Oregon Poison Center at OHSU offers tips for preventing prescription painkiller poisonings
03/22/13 Portland, Ore.
National Poison Prevention Week 2013 concludes on March 23
As National Poison Prevention Week comes to a close, the Oregon Poison Center at Oregon Health & Science University would like to alert the public to the importance of using and storing prescription painkillers carefully and correctly. According to recent data from the American Association of Poison Control Centers, painkillers were the substances most frequently involved in all human poison exposure cases.
During the past 11 years, painkiller exposures increased more rapidly than any other, according to the AAPCC’s National Poison Data System. Furthermore, the U.S. Centers for Disease Control and Prevention and the Food and Drug Administration state that prescription drug abuse is an epidemic.
“The growing trend of death by prescription drugs has reached critical levels in the U.S. and the Oregon Poison Center wants to work with the public and prescribing providers to sound the message,” said Zane Horowitz, M.D., medical director of the Oregon Poison Center. “When it comes to prescription drugs, patients should take only the amount prescribed; don’t share you pain pills with family or friends and never take more than the amount recommended by your doctor.”
Since 1962, the third week in March has been designated National Poison Prevention Week and has focused national attention on the dangers of poisonings and how to prevent them. The nation’s 57 poison centers respond to calls 24 hours a day, seven days a week in order to help those who have been exposed to toxic substances.
Poison center experts offer the following tips to keep yourself and others safe around prescription painkillers:
- Properly dispose of unwanted or expired prescription drugs. The national prescription drug take-back day is coming up on April 27. Call the Oregon Poison Center at 1-800-222-1222 for more information on safe drug disposal.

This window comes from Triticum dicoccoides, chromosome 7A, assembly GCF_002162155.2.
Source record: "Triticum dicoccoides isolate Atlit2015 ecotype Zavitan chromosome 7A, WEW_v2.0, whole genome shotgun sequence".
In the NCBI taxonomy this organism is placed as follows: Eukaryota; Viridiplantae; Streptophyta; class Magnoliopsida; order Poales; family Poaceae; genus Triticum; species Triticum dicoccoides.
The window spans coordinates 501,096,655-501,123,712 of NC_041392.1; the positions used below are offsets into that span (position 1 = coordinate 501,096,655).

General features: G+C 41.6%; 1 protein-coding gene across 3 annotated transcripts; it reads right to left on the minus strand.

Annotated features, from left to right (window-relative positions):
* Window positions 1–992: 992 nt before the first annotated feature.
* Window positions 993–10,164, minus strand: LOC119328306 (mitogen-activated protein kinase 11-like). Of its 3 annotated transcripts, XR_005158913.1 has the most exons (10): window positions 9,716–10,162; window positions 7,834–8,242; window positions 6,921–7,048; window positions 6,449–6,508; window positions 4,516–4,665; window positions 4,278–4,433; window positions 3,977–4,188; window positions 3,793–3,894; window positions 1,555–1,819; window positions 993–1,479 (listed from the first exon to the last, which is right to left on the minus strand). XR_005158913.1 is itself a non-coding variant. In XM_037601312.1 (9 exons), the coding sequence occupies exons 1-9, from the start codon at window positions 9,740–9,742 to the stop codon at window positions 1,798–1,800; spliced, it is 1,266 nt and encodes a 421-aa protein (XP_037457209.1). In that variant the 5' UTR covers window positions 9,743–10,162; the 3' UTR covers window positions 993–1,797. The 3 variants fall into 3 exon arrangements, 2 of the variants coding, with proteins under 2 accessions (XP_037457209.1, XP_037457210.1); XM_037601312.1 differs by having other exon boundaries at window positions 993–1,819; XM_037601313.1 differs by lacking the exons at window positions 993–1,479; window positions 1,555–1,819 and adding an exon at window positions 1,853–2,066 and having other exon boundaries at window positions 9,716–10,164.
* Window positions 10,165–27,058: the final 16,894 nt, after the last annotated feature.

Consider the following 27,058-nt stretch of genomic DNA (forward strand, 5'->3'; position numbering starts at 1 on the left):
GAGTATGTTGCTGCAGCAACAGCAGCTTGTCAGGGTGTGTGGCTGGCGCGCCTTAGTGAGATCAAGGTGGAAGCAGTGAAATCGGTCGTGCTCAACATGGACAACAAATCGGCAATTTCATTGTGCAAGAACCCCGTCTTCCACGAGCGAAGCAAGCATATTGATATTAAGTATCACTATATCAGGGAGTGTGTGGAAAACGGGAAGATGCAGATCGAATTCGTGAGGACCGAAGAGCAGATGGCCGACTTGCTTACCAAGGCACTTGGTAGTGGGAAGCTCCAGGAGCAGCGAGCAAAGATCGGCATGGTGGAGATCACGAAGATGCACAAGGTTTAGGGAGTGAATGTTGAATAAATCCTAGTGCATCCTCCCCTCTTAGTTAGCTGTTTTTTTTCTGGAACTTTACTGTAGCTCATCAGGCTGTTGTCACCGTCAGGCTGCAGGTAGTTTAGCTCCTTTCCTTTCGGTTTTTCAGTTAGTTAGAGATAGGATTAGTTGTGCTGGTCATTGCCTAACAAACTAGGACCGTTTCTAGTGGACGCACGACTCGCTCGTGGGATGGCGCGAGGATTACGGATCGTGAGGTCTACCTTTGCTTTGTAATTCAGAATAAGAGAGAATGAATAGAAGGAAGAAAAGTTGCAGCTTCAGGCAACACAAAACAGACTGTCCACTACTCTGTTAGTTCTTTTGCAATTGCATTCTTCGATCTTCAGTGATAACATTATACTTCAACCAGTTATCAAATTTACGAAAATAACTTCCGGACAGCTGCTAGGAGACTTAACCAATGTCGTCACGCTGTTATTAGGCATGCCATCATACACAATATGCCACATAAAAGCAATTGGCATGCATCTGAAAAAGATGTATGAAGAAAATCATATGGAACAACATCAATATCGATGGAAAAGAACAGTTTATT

- If you are currently using prescription painkillers, store them safely. Listen for the click when resealing the bottle, and lock them up where they can’t be accessed by another individual or curious child.
- Be aware of the dangers prescription painkillers can pose; using these drugs without a doctor’s prescription can be deadly.
- Never change your dose without consulting your doctor; talk with your doctor about ways to reduce your risk of overdose.
- If you or someone you know is addicted to these drugs, seek help immediately.
- Be aware of the symptoms of overdose and be prepared to offer first aid. Symptoms may include dizziness, fainting, vomiting, and difficult or uneven breathing. If you witness an overdose in progress, dial 9-1-1 or the poison center at 1-800-222-1222 immediately.
About the Oregon Poison Center
The Oregon Poison Center (OPC) is a 24-hour poison emergency management resource for both the public and health care professionals serving Oregon, Alaska and Guam. Located on the campus of Oregon Health & Science University, OPC was established by an act of the Oregon State Legislature in 1978 to provide emergency treatment information for patients experiencing a poisoning or toxic exposure. OPC’s doctors and nurses, who are trained in toxicology, handle nearly 60,000 calls a year utilizing professional expertise as well as an extensive variety of computer databases, textbooks and journal articles to determine the appropriate treatment guidelines for patients. Call the poison center hot line number (1 800-222-1222) for all poison emergencies and questions.
Oregon Health & Science University is the state's only public academic health and research university. As one of Oregon's largest employers with more than 14,000 employees, OHSU's size contributes to its ability to provide many services and community support not found anywhere else in the state. OHSU serves patients from every corner of Oregon and is a conduit for learning for more than 4,400 students and trainees. OHSU is the source of more than 200 community outreach programs that bring health and education services to each county in the state.